The Timothy Winslow story
Imagine you’re 18 years old. A few hours after midnight you are woken by your mother. She tells you that some men in suits have called for you. They said it was federal business.
You go downstairs to find the suits sitting at the kitchen table. Your mother has collapsed into her chair weeping. They tell you they are from the FBI and they want to question you about your computer activity.
It is the 1980s, the computer geek is Timothy Winslow, the first hacker.
In the Autumn edition of the Smith Journal, Winslow relates his fascinating passion for computers and his brush with the law.
Winslow wasn’t excited by school. But in junior high school his maths teacher brought in a computer and showed the students a few programs. Winslow wasn’t selected to try the machine but he stayed back after class to look at this device. As soon as his fingers glided over the keyboard, he was smitten.
He signed up for computer programming in senior high school. He later joined an Explorer Scout group sponsored by IBM. There he met like-minded teenagers and together they spent hours on their machines.
Then the group were introduced to modems. The thought of accessing other computers remotely captured their imagination.
In those days if someone wanted to link two computers they would dial (yes dial) the number of a modem on their phone then place the receiver in a special cradle.
The challenge was guessing the number of the other computer.
By the mid-1980s modems became readily available. More computers were accessible, however, password protection was now a standard feature of these devices.
After searching for a way to unlock the many passwords the group encountered, one of them hit on the idea of using the factory set password which was normally “admin” or “password”. They struck gold!
Very few modem users bothered to change the device’s password once it was connected.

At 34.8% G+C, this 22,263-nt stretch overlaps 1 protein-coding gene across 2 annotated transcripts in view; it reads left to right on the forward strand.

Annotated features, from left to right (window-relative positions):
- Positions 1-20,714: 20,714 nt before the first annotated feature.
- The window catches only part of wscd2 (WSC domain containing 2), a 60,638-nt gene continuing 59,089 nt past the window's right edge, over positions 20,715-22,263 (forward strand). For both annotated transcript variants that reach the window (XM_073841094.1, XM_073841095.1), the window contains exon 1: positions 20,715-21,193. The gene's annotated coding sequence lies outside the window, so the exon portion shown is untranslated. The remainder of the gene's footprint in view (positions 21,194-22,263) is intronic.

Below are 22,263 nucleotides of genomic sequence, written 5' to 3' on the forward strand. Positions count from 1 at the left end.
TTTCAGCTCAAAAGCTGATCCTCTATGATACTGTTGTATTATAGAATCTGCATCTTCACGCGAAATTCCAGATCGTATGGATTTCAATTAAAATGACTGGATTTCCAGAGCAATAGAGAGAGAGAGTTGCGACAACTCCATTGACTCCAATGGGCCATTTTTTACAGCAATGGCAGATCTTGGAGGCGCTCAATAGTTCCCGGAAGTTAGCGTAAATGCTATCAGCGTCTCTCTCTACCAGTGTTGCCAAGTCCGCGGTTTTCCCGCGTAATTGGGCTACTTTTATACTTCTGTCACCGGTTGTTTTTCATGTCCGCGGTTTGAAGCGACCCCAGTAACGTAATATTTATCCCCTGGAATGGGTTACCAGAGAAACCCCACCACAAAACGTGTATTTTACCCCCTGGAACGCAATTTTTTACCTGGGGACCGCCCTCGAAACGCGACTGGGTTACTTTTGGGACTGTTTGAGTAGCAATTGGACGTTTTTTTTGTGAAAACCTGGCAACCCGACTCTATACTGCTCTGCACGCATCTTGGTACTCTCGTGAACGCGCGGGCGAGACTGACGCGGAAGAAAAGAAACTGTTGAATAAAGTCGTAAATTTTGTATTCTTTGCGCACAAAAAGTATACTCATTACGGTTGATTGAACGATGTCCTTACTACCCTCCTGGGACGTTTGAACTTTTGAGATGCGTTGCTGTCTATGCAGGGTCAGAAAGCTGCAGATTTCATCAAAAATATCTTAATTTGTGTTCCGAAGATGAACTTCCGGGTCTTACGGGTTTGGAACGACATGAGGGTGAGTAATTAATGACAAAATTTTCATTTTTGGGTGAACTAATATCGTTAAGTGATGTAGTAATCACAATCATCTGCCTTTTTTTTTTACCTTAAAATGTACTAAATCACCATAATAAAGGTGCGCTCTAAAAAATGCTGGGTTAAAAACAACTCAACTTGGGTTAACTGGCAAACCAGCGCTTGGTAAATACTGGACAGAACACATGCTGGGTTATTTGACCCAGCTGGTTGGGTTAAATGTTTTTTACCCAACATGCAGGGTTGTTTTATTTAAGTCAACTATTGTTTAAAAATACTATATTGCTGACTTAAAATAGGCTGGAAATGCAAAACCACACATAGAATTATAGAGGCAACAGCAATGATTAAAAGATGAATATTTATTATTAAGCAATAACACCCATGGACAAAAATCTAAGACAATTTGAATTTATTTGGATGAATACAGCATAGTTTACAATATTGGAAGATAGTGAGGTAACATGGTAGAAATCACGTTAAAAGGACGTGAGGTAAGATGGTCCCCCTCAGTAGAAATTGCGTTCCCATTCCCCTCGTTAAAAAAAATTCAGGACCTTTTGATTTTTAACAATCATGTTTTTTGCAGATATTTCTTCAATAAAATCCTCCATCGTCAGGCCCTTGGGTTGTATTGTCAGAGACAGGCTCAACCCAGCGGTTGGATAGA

The real adventure was about to begin.
The group called themselves the “414s” after the Milwaukee postcode.
They broke into dozens of computers over the following months. At first they just “looked around”. But as happens, after months of exploring they became bolder, if not mischievous.
At one location they caused the printer to print a ream of paper. They reprogrammed another computer to spit out movie quotes at unexpected times.
Their favourite activity was playing the games that were programmed into the larger computers and leaving their names when they achieved a high score.
But as they became more daring, they also became sloppy. Sometimes they forgot to cover their tracks as they exited. On another occasion they hacked a computer during business hours and their activity was detected by the network manager.
On another occasion they accidentally deleted a large quantity of billing information.
The group hacked the Memorial Sloan Kettering Cancer Centre, the State Library, a major international bank and even the Los Alamos National Laboratory in New Mexico, one of only two nuclear weapons research centres in the country.
Winslow decided to tell the FBI all he knew, to come clean. The difficulty he experienced was that these agents did not know what he was talking about.
Months passed with no word from the authorities. Had the group been given a reprieve?
In truth, there were no cyber crimes in the statute books. There was little to charge the group with. Ultimately, Winslow was charged with making harassing phone calls. He pleaded guilty.
At that time he had met the love of his life and together they had a child. He was 20 years old. The judge took pity and fined him.
This first hack was a wake-up call to government and industry. By the late 1980s, the first cyber-crime laws were introduced. Computer security became a priority.
Today, Winslow is still fascinated with computers. He is a network engineer. He is still married to the love of his life.